The Art of the Email
One of the harder skills to master is the way to capture a person’s attention without any physical contact. Yes, I’m talking about the art of writing an engaging email.
Especially for recruiters, the title of the email is everything followed by the next 3 lines of the email content. I instantly delete a lot of recruitment emails because it simply doesn’t get to the point fast enough, or it demands a response but doesn’t give enough content for me to follow up on. I can summarize some of the email fails from the recruitment inbox attack from Linkedin.
- Assuming that the reader cares about your recruitment organization.Giving statistics that the recruitment agency is award-winning and nice. It’s basically assuming that the job seeker cares more about the recruiter’s firm than the job at hand.
- Does not recognize or acknowledge the source. I have basically no idea where this person found my contact information, and why they’re contacting me. There’s no clear transparency in this invisible link. ie. Pasting in a job description or telling me to “help them out” by referring someone that is in need of a job.
- No immediate engagement. The recruitment agency found you through an indirect source instead of your actual website or your portfolio, which signals that they took the time out to review your work. On top of that, some people may email about the wrong type of job, a job field that you are not in. Give a reward for reading, inspire them.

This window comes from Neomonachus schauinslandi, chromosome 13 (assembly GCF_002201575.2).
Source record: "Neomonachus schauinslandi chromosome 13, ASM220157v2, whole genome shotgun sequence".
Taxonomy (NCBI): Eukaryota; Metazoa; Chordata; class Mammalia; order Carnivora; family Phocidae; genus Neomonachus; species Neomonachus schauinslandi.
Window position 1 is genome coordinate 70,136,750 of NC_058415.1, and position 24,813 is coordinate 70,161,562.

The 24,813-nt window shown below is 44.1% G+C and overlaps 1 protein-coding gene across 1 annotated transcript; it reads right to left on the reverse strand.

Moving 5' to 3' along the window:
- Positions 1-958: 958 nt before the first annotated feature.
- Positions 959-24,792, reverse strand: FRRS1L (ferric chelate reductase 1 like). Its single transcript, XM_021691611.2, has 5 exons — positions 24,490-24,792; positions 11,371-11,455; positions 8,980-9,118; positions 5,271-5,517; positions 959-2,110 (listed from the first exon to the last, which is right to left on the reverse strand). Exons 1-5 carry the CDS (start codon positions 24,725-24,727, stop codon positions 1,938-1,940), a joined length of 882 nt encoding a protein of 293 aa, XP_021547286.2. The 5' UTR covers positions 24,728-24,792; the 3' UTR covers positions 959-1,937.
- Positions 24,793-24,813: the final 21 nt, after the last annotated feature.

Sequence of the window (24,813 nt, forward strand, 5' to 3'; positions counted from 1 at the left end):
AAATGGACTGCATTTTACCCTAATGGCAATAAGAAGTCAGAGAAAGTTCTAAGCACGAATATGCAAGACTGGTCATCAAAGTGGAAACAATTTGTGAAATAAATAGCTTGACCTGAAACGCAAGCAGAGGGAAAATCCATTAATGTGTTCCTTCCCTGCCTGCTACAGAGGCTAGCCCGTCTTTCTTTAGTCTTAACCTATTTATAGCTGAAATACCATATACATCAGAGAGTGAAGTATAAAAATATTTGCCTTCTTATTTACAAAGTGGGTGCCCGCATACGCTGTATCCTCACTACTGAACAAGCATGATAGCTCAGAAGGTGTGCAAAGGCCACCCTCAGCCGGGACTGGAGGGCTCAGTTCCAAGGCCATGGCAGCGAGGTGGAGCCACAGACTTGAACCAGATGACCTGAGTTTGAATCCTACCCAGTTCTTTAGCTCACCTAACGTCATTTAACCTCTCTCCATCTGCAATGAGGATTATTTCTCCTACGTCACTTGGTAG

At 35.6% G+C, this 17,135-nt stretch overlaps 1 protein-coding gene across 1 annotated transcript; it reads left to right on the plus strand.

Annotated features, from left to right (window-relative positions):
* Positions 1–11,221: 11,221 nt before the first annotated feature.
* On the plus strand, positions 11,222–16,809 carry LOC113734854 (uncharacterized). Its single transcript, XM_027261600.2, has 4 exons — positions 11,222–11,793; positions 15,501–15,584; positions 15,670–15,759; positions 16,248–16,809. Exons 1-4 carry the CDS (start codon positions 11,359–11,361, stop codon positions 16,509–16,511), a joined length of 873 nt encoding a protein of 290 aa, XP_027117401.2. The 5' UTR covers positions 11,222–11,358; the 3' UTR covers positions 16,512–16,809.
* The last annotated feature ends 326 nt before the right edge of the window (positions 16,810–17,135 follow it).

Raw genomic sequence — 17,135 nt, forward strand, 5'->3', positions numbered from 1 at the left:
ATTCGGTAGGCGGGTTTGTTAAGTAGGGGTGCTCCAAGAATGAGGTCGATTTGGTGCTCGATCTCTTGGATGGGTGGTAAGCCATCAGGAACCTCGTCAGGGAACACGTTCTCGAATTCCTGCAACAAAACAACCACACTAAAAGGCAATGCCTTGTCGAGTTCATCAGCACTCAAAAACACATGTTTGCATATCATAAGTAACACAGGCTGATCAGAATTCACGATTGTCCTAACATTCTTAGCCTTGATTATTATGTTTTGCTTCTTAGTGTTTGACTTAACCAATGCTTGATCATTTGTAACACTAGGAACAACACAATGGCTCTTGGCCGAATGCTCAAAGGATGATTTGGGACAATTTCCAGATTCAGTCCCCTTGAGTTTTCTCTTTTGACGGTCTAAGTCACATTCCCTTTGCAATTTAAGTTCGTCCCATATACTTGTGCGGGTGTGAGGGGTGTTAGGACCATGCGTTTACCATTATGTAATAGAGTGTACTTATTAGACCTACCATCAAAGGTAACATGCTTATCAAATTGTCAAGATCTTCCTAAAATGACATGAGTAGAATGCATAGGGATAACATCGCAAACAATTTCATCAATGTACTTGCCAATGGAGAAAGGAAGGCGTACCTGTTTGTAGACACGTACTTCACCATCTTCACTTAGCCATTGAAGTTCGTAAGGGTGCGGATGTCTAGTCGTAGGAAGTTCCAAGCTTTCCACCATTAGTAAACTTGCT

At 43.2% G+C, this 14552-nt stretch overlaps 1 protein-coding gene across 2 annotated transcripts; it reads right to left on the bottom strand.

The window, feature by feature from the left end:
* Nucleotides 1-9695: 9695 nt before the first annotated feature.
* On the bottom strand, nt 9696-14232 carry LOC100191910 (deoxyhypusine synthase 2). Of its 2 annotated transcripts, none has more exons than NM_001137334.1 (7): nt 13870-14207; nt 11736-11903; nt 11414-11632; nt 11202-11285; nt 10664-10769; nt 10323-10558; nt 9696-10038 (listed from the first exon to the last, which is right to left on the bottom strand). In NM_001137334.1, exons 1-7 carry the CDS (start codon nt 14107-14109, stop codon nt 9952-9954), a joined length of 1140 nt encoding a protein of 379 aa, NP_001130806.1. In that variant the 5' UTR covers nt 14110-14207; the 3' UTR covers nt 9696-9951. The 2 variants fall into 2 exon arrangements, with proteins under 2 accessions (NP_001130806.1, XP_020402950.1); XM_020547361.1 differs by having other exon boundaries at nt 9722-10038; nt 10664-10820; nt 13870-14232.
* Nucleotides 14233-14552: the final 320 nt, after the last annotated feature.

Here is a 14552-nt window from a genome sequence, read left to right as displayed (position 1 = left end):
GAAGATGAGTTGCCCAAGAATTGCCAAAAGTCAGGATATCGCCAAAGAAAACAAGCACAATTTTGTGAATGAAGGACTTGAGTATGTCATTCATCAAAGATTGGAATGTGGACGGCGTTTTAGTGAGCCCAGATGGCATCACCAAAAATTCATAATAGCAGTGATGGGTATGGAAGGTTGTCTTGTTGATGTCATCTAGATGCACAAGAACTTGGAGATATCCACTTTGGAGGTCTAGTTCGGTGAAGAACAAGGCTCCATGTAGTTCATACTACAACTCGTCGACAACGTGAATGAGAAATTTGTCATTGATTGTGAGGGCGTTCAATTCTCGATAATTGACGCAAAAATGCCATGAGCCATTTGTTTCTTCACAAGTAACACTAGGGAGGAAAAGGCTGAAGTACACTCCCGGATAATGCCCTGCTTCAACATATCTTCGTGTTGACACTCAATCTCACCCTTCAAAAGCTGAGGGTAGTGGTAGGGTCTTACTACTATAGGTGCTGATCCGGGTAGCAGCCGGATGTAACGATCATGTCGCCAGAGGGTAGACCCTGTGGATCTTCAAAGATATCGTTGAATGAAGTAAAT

- Immediately tries to close the deal by asking if we have time to talk on the phone or even meet in person. It would be a total waste of time, if you don’t know if this person is a match. I think there should be an established interest first, then proceed to next steps. Instead of jumping the gun and not explaining the purpose, people expect others to be just as excited towards a project they know nothing about. Establish trust above all else. Don’t sell before you have established this person as a trusted source and a friend.
- Talk to the recipient in a way that recognizes their engagement towards you.Figure out what understanding they have with your company and if they don’t, educate. You can’t really convince someone that is not engaged. Don’t waste people’s time unless you have something valuable to say.
- Give a reason to speak to you. A reward maybe? An opportunity to talk? Or a casual conversation that could possibly give the user a lot more reason other than just jumping on a call just for shits and giggles. Create a level of eagerness and excitement, speak in a tone of a friend and be generous.
- Do. Not. Be. Creepy. Don’t repeat people’s names often ie. “You are the best designer, [your name]”, don’t use inappropriate closing statements like an inspirational quote by Gandi, and NO “XOXO, Gossip Girl”
- Write a great subject line. Use powerful verbs, numbers, promises. Use something clever, funny. It’s all about content marketing. Keep things very short, ask questions, make it personal, add some personality, don’t be boring, don’t be cold and selfish, and use a natural voice.
- Be clear about intentions without being pushy. Work towards a deadline, a goal, but don’t pressure people into meeting with you. Also keep in mind that emails are emails, people will be quick to delete and not respond, and no harsh feelings.